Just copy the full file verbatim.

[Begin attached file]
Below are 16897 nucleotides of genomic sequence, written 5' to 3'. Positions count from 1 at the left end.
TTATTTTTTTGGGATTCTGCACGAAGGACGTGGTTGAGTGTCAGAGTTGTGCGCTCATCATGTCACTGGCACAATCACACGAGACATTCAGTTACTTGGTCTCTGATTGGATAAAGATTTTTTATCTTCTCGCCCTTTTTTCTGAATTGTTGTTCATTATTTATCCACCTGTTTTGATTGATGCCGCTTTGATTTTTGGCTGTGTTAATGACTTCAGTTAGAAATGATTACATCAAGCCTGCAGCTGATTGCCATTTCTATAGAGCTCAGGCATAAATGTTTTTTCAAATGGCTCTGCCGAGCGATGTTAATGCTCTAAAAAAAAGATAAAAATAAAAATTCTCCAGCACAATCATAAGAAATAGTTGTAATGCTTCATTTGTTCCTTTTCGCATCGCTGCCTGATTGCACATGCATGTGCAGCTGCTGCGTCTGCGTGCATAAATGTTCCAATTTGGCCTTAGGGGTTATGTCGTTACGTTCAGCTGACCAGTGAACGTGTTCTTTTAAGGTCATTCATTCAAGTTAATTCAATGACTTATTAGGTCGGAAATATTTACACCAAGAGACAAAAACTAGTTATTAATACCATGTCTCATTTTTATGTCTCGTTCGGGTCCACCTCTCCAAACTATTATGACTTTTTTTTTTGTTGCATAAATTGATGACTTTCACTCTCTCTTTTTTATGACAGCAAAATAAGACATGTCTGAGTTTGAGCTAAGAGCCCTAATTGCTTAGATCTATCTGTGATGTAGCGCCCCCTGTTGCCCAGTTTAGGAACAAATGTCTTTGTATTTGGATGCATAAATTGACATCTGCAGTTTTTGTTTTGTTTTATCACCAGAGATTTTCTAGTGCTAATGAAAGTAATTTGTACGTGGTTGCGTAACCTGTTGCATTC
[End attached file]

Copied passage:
Below are 16897 nucleotides of genomic sequence, written 5' to 3'. Positions count from 1 at the left end.
TTATTTTTTTGGGATTCTGCACGAAGGACGTGGTTGAGTGTCAGAGTTGTGCGCTCATCATGTCACTGGCACAATCACACGAGACATTCAGTTACTTGGTCTCTGATTGGATAAAGATTTTTTATCTTCTCGCCCTTTTTTCTGAATTGTTGTTCATTATTTATCCACCTGTTTTGATTGATGCCGCTTTGATTTTTGGCTGTGTTAATGACTTCAGTTAGAAATGATTACATCAAGCCTGCAGCTGATTGCCATTTCTATAGAGCTCAGGCATAAATGTTTTTTCAAATGGCTCTGCCGAGCGATGTTAATGCTCTAAAAAAAAGATAAAAATAAAAATTCTCCAGCACAATCATAAGAAATAGTTGTAATGCTTCATTTGTTCCTTTTCGCATCGCTGCCTGATTGCACATGCATGTGCAGCTGCTGCGTCTGCGTGCATAAATGTTCCAATTTGGCCTTAGGGGTTATGTCGTTACGTTCAGCTGACCAGTGAACGTGTTCTTTTAAGGTCATTCATTCAAGTTAATTCAATGACTTATTAGGTCGGAAATATTTACACCAAGAGACAAAAACTAGTTATTAATACCATGTCTCATTTTTATGTCTCGTTCGGGTCCACCTCTCCAAACTATTATGACTTTTTTTTTTGTTGCATAAATTGATGACTTTCACTCTCTCTTTTTTATGACAGCAAAATAAGACATGTCTGAGTTTGAGCTAAGAGCCCTAATTGCTTAGATCTATCTGTGATGTAGCGCCCCCTGTTGCCCAGTTTAGGAACAAATGTCTTTGTATTTGGATGCATAAATTGACATCTGCAGTTTTTGTTTTGTTTTATCACCAGAGATTTTCTAGTGCTAATGAAAGTAATTTGTACGTGGTTGCGTAACCTGTTGCATTC